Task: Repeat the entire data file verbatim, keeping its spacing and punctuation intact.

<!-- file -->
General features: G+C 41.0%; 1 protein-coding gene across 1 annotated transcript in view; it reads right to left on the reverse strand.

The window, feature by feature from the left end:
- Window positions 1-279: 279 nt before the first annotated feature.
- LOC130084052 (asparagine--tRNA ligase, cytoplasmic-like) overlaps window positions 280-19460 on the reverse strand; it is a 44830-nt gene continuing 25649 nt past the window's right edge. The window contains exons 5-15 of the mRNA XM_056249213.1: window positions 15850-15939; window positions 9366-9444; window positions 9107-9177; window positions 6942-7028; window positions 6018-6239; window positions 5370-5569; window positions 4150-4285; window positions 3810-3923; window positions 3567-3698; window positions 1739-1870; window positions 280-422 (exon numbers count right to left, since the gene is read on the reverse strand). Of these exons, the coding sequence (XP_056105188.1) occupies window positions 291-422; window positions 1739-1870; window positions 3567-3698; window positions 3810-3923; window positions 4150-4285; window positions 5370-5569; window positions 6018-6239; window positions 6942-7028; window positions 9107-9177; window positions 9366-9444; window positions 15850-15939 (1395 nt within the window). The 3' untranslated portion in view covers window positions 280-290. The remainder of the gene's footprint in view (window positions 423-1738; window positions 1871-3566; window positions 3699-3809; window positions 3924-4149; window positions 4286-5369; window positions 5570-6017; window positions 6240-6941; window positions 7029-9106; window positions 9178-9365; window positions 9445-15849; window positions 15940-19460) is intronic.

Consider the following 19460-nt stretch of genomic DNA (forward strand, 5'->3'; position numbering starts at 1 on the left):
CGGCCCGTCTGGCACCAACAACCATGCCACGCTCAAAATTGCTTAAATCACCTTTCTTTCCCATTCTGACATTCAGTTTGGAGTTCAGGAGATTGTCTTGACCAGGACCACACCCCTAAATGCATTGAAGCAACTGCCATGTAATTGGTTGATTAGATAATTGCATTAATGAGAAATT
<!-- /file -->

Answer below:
General features: G+C 41.0%; 1 protein-coding gene across 1 annotated transcript in view; it reads right to left on the reverse strand.

The window, feature by feature from the left end:
- Window positions 1-279: 279 nt before the first annotated feature.
- LOC130084052 (asparagine--tRNA ligase, cytoplasmic-like) overlaps window positions 280-19460 on the reverse strand; it is a 44830-nt gene continuing 25649 nt past the window's right edge. The window contains exons 5-15 of the mRNA XM_056249213.1: window positions 15850-15939; window positions 9366-9444; window positions 9107-9177; window positions 6942-7028; window positions 6018-6239; window positions 5370-5569; window positions 4150-4285; window positions 3810-3923; window positions 3567-3698; window positions 1739-1870; window positions 280-422 (exon numbers count right to left, since the gene is read on the reverse strand). Of these exons, the coding sequence (XP_056105188.1) occupies window positions 291-422; window positions 1739-1870; window positions 3567-3698; window positions 3810-3923; window positions 4150-4285; window positions 5370-5569; window positions 6018-6239; window positions 6942-7028; window positions 9107-9177; window positions 9366-9444; window positions 15850-15939 (1395 nt within the window). The 3' untranslated portion in view covers window positions 280-290. The remainder of the gene's footprint in view (window positions 423-1738; window positions 1871-3566; window positions 3699-3809; window positions 3924-4149; window positions 4286-5369; window positions 5570-6017; window positions 6240-6941; window positions 7029-9106; window positions 9178-9365; window positions 9445-15849; window positions 15940-19460) is intronic.

Consider the following 19460-nt stretch of genomic DNA (forward strand, 5'->3'; position numbering starts at 1 on the left):
CGGCCCGTCTGGCACCAACAACCATGCCACGCTCAAAATTGCTTAAATCACCTTTCTTTCCCATTCTGACATTCAGTTTGGAGTTCAGGAGATTGTCTTGACCAGGACCACACCCCTAAATGCATTGAAGCAACTGCCATGTAATTGGTTGATTAGATAATTGCATTAATGAGAAATT